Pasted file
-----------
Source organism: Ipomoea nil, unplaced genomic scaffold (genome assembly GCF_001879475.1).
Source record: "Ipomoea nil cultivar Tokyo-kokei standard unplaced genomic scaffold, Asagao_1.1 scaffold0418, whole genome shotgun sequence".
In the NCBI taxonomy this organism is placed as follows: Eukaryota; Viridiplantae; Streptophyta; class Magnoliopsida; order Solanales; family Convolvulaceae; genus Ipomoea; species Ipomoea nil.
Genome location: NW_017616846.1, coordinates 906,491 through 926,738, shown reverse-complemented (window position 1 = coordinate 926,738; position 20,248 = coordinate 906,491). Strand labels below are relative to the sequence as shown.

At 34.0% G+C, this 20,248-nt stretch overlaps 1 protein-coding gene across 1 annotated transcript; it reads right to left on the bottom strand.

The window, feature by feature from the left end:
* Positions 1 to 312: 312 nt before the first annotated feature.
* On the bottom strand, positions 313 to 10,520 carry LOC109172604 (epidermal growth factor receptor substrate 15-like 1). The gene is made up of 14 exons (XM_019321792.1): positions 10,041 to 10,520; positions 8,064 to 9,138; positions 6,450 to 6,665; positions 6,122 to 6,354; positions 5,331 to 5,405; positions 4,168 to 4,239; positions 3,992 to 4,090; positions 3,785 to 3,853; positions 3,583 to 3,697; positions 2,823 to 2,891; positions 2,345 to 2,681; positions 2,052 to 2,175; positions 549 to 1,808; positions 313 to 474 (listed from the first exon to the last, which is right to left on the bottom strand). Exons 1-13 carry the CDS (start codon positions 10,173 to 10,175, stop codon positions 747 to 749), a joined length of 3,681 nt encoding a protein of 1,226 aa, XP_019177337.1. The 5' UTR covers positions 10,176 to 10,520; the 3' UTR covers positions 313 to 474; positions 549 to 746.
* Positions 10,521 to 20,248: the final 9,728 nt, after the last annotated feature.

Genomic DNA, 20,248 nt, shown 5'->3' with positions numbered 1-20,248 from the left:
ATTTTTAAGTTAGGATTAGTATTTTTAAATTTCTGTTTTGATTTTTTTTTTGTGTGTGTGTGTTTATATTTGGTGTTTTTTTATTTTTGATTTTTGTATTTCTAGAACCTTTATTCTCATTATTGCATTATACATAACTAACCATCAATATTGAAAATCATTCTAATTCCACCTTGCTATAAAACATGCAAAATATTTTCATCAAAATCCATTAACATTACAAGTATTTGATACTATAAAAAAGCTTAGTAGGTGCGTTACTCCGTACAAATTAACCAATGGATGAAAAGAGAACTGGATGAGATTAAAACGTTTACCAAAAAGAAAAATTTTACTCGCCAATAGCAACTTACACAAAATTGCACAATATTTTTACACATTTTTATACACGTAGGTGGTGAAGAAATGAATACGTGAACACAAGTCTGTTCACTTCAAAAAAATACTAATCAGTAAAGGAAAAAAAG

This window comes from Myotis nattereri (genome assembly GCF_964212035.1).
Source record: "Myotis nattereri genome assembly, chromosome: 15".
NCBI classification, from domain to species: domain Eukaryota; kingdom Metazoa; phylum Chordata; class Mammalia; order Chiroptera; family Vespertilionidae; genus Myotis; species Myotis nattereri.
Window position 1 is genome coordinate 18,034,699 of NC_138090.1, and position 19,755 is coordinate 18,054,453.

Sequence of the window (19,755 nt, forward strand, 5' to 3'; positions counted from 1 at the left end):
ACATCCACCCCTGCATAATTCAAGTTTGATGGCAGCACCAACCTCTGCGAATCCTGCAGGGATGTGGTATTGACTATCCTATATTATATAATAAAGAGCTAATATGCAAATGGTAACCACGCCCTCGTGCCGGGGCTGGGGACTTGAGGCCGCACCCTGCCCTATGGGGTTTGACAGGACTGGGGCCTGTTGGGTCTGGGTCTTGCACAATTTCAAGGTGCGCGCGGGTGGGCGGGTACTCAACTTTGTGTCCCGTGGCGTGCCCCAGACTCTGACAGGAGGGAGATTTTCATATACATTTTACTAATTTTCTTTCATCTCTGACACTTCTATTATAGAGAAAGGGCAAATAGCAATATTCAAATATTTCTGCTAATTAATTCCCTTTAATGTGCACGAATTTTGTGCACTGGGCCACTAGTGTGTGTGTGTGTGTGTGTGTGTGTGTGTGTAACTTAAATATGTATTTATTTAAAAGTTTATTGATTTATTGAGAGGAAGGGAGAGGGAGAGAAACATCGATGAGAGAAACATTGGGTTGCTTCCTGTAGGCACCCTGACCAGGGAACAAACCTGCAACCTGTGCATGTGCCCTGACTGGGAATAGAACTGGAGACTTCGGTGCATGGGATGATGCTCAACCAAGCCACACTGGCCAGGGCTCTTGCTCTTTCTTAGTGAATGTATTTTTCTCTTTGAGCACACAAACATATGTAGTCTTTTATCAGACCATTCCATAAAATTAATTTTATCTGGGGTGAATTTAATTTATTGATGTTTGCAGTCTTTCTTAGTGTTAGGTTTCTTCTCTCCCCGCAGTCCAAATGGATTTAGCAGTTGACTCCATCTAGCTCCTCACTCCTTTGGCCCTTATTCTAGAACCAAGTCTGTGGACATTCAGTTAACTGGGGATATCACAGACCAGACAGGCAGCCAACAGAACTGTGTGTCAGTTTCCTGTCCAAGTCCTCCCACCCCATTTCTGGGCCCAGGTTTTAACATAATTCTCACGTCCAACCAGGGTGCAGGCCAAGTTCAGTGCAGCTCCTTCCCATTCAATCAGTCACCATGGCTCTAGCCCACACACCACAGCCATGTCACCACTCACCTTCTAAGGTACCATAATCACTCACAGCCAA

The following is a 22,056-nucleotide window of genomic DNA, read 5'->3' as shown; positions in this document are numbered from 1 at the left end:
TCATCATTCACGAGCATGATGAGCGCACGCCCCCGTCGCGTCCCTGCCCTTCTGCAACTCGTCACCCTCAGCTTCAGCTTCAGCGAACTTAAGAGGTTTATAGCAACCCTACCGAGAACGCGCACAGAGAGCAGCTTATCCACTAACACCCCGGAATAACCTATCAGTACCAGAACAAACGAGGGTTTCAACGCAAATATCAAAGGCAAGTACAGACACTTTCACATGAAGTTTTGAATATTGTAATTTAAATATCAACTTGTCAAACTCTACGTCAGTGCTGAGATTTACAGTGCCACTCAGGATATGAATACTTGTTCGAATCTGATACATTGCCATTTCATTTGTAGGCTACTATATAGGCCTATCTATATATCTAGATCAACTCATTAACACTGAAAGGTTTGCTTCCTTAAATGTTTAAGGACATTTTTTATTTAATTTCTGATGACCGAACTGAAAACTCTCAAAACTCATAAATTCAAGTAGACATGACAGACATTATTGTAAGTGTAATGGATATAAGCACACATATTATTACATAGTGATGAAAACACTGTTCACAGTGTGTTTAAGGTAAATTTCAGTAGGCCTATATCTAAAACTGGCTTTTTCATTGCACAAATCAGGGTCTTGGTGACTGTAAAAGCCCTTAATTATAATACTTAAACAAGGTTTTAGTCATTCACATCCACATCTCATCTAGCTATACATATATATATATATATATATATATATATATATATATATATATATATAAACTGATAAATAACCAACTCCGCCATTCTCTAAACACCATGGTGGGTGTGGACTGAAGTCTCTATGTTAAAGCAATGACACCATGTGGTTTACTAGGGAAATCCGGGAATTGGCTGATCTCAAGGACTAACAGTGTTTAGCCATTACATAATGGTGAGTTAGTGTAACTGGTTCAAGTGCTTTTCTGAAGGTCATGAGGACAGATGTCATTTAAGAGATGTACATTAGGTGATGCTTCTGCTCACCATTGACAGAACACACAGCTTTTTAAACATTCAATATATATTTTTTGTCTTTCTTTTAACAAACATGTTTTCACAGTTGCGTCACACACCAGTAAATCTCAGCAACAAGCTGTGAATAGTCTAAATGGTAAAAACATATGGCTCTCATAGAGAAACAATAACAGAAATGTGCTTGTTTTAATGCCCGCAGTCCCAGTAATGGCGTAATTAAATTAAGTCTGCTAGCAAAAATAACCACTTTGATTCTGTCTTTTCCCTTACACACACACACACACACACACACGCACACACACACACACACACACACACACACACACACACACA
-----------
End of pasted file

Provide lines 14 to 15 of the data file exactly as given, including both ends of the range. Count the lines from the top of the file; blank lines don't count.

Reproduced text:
NCBI classification, from domain to species: domain Eukaryota; kingdom Metazoa; phylum Chordata; class Mammalia; order Chiroptera; family Vespertilionidae; genus Myotis; species Myotis nattereri.
Window position 1 is genome coordinate 18,034,699 of NC_138090.1, and position 19,755 is coordinate 18,054,453.